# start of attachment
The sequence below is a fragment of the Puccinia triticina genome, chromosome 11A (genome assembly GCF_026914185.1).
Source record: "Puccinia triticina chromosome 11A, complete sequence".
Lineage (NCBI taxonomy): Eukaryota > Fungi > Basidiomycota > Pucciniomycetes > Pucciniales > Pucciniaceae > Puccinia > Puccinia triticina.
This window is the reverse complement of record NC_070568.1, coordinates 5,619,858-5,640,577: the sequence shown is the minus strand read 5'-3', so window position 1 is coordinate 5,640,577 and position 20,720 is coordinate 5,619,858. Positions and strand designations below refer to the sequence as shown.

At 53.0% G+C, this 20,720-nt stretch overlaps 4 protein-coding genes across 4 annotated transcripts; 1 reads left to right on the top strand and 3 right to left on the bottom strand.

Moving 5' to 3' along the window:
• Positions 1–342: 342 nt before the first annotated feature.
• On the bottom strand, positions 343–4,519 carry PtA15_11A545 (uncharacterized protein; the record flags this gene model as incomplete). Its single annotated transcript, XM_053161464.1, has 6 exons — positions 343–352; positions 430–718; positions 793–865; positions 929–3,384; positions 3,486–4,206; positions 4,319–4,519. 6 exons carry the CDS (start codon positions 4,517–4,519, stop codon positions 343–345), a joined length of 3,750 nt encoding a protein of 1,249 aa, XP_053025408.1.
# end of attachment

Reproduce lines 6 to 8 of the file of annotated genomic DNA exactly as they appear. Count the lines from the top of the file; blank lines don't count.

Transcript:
Moving 5' to 3' along the window:
• Positions 1–342: 342 nt before the first annotated feature.
• On the bottom strand, positions 343–4,519 carry PtA15_11A545 (uncharacterized protein; the record flags this gene model as incomplete). Its single annotated transcript, XM_053161464.1, has 6 exons — positions 343–352; positions 430–718; positions 793–865; positions 929–3,384; positions 3,486–4,206; positions 4,319–4,519. 6 exons carry the CDS (start codon positions 4,517–4,519, stop codon positions 343–345), a joined length of 3,750 nt encoding a protein of 1,249 aa, XP_053025408.1.